If Teeth Look Healthy, and Are Not Hurting, There is No Reason to Visit a Dentist

The most common mistake people make regarding their dental health is skipping regular preventive visits because they do not see or feel any problems. Even in the absence of a visible problem or discomfort, regular visits for x-ray exams, cleaning and necessary restorative care are necessary to maintain your teeth and gums for life. Discovering diseases in the mouth earlier rather than later will typically reduce cost, recovery time and severity of dental treatment that may need to be performed. It’s important to educate yourself on the facts surrounding whole body health and well-being. Muddled information and common misconceptions can leave people confused. The best way to combat myths and augment dental health is to see and speak with your dentist regularly. Have open dialogue and productive conversations about what is and is not true. Being informed, savvy and educated will keep you and your dentist smiling.

Enhanced Dental Care

18947 John J Williams Hwy., Suite 301

Rehoboth Beach, DE 19971

Phone:  302-645-7200

July 2019

Spark Joy in Your Smile

As you get ready for your day, look in your mirror, smile and ask yourself “does this spark joy?” This can be part of your spring cleaning routine. It’s time to get rid of any clutter, throw out broken or non-working items, and remember to get a breath of fresh air - literally or figuratively.

Make your smile spark joy!

Obviously, we have teeth to chew our food but they do much more than that. They shape your face and help you speak, healthy teeth and gums are just as important as a healthy body.

  • Teeth Whitening - Nothing sparks joy like a sparkling smile. It’s a completely safe, life brightening process that can positively change your physical appearance and enhance your mental health.
  • Veneers- Do you want to make your teeth more attractive? If you want to fix crooked, discolored, uneven, and unsightly teeth, the solution is porcelain veneers!
  • Dental Implants- Fill the missing gap in your smile. Implants involve putting a new “root” into the bone of your jaw. The success rate is high because they feel and look like your natural teeth.

Oral Health and Overall Health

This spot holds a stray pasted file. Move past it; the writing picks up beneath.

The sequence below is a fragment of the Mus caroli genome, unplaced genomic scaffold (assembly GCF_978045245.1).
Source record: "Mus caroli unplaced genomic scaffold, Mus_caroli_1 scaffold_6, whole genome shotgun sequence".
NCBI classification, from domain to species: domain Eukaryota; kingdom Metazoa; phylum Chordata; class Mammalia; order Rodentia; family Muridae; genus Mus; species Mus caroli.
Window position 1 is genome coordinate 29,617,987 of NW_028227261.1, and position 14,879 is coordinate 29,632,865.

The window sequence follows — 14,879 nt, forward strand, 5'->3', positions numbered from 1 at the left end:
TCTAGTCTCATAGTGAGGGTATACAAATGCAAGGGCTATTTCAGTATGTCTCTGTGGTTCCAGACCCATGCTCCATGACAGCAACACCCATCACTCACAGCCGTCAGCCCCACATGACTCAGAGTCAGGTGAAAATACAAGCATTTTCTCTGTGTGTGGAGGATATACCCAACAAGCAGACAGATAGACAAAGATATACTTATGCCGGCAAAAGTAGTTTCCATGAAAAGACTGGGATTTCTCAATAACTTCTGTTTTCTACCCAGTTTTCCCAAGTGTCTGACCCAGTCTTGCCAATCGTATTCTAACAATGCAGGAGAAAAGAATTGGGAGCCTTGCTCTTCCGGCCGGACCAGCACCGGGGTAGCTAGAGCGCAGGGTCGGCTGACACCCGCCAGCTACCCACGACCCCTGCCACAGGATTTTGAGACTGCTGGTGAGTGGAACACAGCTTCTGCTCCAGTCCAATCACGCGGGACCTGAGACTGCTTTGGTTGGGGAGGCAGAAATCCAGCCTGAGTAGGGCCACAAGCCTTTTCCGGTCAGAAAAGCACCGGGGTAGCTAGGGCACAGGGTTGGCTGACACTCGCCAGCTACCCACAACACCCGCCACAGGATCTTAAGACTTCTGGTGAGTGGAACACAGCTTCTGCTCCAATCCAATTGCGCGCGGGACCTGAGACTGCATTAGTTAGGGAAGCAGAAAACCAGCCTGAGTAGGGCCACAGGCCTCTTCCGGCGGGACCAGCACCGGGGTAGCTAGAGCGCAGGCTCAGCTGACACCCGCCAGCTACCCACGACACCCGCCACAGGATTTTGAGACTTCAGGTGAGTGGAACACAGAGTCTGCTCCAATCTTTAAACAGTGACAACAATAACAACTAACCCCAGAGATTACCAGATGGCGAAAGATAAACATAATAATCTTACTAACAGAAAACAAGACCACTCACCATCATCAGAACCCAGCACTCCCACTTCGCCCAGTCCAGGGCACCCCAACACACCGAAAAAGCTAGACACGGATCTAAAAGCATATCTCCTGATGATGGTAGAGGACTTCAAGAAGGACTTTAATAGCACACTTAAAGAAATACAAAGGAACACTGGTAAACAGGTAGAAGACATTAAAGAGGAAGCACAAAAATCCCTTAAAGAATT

Your teeth are more than just how you and others see them. How does oral health affect my heart? The bacteria infects your gums causing gingivitis that leads to periodontitis. It can also get into your bloodstream. Our gums protect our teeth and bone. If they aren’t properly cleaned and maintained it can lead to tooth loss as well as other medical complications.

What exactly is gum disease? Some signs are bleeding gums when you brush and floss, persistent bad breath, and your teeth look longer because your gums are beginning to recede. The only for sure way to know if you have gum disease is a visit to your dentist.

Does gum disease go away on its own? No, brushing and flossing will not make it go away. The best way is getting it professionally cleaned, your dentist can deep clean below your gum line to remove the built-up plaque and tartar. Gum disease is the leading cause of tooth loss among American adults. It’s treatable, don’t ignore it!

Can impacted wisdom teeth affect my health? They are the last teeth to come in and there isn’t enough room for them to erupt normally. Most people have four, two on top and on the bottom, Because they are hard to clean, they are more likely to have tooth decay and gum disease, Some people are lucky enough to not get painful symptoms. Others might have swelling around the jaw, tender, or bleeding gums, bad breath, or trouble opening your mouth.

Can I prevent my wisdom teeth from erupting sideways? No, the best way to monitor your teeth us by going to your 6-month dental check-up. X-rays can show if your wisdom teeth are impacted or not before you suffer from any symptoms.

A spring cleaning is more than just your closets and cabinets. Be sure to clean out your mouth too! Schedule your appointment today to spark joy in your smile.

Enhanced Dental Care

18947 John J Williams Hwy., Suite 301

Rehoboth Beach, DE 19971

Phone:  302-645-7200